San Antonio’s two top crime fighters shook hands in public Monday night at a West Side Catholic church, following a highly publicized dispute over the causes of a series of shootings. which left five officers injured and three suspects dead.
Bexar County District Attorney Joe Gonzales told a crowd of more than 150 people in St. Rose of Lima Catholic Church that the two men spoke privately on Monday after some reports estimated that the separation between them lasted a month.
“For this to work we just have to work together, so let’s work together,” said Gonzales, who shook hands with McManus at the forum. The two briefly shook hands, which was received with applause.
Bexar County District Attorney Joe Gonzales speaks at a public safety meeting on September 11, 2023, as San Antonio City Councilwoman District 4 Adriana Rocha Garcia looks on.
Bexar County District Attorney Joe Gonzales speaks at a public safety meeting on September 11, 2023, along with San Antonio City District 4 Councilwoman Adrianna Rocha-Garcia.
While the two men may be talking to each other now, differences remain over how to keep armed and dangerous people, such as repeat criminals, off the streets.
McManus has questioned in recent weeks some of the district attorney’s efforts to fight crime in the courts, while the district attorney has questioned some of the chief’s efforts to deal with crime on the streets.
In a panel with reporters shortly after the handshake, McManus confirmed the two had spoken. But he reminded the media that a high-level meeting on how to reduce shootings, in which he and the district attorney will participate and will be mediated by San Antonio Mayor Ron Nirenberg and the Bexar County judge, has been lost. , Peter Sakai. The date of the meeting has not yet been set.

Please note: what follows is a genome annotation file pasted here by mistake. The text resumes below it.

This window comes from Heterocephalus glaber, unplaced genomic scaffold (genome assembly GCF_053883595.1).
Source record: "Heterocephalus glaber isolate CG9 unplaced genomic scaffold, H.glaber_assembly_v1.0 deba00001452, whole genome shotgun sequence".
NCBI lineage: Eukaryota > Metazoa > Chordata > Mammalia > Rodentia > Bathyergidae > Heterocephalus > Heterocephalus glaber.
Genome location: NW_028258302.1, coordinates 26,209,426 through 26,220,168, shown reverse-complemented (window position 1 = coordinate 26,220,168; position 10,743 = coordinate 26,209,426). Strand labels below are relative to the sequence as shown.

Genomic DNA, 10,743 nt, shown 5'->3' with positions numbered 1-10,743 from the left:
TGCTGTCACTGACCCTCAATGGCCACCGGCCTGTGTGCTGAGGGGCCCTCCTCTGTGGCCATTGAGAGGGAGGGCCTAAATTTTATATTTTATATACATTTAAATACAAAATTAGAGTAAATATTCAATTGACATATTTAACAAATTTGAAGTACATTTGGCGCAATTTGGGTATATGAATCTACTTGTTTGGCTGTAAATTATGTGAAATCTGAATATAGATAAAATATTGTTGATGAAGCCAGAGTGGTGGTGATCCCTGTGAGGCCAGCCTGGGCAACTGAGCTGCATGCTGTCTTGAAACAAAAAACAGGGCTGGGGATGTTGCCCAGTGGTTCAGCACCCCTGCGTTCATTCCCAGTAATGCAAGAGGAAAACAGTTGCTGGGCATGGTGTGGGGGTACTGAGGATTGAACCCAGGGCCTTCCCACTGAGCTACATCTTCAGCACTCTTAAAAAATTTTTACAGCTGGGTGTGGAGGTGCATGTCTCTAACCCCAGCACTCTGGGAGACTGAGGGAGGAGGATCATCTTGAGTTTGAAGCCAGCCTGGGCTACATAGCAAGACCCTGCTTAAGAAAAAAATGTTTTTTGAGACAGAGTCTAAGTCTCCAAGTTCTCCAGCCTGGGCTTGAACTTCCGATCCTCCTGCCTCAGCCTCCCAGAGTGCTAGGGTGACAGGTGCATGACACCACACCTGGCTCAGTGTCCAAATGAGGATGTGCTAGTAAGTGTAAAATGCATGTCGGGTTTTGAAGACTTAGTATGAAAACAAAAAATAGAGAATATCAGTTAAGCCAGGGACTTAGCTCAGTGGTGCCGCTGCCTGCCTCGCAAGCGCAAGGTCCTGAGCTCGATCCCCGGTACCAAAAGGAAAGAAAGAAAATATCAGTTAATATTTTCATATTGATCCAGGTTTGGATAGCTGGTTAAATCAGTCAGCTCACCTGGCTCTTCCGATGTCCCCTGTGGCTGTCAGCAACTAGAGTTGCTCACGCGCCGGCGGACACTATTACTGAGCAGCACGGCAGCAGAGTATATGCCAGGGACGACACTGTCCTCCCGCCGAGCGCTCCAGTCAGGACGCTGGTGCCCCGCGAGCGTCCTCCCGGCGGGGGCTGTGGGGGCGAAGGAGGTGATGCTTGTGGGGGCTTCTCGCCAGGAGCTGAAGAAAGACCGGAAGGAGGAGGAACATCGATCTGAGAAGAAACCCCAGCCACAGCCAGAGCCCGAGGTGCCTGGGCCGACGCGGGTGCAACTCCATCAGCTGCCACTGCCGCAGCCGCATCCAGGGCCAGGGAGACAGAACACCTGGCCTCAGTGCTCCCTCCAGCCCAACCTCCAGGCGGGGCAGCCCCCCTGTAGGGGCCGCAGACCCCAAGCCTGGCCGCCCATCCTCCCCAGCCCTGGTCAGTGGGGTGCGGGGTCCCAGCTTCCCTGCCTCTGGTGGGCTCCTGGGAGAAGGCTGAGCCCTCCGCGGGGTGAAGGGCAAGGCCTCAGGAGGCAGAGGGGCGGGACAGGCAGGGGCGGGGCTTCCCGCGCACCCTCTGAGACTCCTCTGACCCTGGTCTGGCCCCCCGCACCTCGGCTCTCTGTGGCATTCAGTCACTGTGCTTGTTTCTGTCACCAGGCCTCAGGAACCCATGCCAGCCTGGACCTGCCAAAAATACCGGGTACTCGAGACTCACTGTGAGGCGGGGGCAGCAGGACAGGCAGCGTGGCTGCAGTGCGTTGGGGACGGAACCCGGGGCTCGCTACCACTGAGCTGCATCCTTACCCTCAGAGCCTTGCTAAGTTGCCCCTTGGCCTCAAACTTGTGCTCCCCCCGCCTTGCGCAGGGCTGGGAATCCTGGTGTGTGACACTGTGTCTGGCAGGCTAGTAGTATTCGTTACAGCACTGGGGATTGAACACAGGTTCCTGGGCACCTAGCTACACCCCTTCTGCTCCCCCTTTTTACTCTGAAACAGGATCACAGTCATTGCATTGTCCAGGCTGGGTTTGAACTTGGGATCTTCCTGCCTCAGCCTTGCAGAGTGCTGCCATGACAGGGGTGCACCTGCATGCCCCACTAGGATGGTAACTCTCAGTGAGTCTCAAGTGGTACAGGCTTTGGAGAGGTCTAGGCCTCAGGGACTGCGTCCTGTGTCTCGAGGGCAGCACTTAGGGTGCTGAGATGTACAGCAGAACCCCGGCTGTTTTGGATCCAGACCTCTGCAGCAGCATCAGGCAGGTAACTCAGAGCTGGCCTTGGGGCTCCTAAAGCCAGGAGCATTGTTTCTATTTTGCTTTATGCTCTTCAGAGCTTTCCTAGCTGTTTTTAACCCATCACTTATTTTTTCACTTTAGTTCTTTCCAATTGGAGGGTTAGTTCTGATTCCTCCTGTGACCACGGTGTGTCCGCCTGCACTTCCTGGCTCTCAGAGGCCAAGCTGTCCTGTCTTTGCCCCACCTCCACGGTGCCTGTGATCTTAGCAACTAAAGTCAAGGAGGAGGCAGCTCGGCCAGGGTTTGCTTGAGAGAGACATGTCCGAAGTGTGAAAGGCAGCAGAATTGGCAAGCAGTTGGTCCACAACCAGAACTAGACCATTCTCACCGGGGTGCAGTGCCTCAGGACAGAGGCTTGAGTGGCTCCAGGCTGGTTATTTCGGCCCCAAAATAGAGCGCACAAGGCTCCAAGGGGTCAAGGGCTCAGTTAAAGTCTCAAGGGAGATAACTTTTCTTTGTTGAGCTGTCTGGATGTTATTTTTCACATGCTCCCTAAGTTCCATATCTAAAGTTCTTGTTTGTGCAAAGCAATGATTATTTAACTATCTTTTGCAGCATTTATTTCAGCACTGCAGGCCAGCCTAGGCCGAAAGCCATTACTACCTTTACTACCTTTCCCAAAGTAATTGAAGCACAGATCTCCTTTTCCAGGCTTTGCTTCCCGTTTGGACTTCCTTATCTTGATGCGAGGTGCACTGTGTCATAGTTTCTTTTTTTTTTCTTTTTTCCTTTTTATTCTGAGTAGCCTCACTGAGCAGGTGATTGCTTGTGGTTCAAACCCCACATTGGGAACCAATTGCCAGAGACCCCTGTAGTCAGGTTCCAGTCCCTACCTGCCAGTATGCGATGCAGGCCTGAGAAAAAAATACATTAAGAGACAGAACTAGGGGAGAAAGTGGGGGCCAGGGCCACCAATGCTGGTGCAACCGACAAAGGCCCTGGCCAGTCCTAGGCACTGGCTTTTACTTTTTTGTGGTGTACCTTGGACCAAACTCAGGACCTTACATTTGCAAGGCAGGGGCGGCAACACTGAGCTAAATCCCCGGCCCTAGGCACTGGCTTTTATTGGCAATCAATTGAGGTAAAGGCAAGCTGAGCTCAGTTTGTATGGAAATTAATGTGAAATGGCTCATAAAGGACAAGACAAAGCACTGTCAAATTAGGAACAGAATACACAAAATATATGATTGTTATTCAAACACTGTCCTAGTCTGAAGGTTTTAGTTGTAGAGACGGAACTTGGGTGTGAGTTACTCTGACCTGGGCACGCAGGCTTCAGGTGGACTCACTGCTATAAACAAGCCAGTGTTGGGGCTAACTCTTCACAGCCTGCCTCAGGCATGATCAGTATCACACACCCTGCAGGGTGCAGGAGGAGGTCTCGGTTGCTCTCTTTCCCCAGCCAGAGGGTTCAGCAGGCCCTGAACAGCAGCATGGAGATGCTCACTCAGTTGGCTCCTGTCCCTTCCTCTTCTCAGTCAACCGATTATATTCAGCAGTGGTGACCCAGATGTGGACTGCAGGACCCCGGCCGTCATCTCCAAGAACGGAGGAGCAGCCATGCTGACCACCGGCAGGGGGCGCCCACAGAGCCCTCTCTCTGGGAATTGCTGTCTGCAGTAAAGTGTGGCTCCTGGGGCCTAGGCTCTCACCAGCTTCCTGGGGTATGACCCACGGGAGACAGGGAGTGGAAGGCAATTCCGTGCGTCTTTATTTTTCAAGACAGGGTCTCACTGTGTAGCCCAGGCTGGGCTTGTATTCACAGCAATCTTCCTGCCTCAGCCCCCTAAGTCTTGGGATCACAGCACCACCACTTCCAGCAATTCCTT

“I will not talk about what happened before this,” said the chief. “I made my concerns, very clear to everyone.”
District 4 San Antonio City Councilwoman Adriana Rocha García called the town hall meeting because some of the most publicized shootings have occurred in her district. He said his constituents expressed concern about public safety after the shooting. He believes they are part of a bad trend.
“There’s a lot of anger,” he said. “There is a division between uniform and non-uniform. This is due not only to local anger, but also to anger at the state level, at the federal level. So it is important to remember that we are all one community.”
Both men lamented the easy availability of guns in Texas. Both men also said they have seen a trend of more guns involved in crimes being taken from unlocked, unattended or stolen vehicles.
McManus said crime overall is down. He said most victims of violent crime engage in “risky behavior” that makes them more likely targets for criminals. However, theft of property, mostly vehicles, remains a major problem.
Some in the audience criticized or even mocked the district attorney for the lack of progress in some murder cases involving loved ones. Gonzales said that in the cases they filed, there is not enough evidence to bring them to court.
He urged those critical of his office to approach him. He said he often talks to the families of crime victims.
The DA and the chief are scheduled to arrive together on Thursday at 6 pm at the Dolores Griffin Senior Center. Similar public safety town hall held by District 7 Councilwoman Marina Alderete Gavito.
This note was translated by Texas Public Radio with support from Gabriela Olivares and Yvette Benavides for NPR and The Texas Newsroom.
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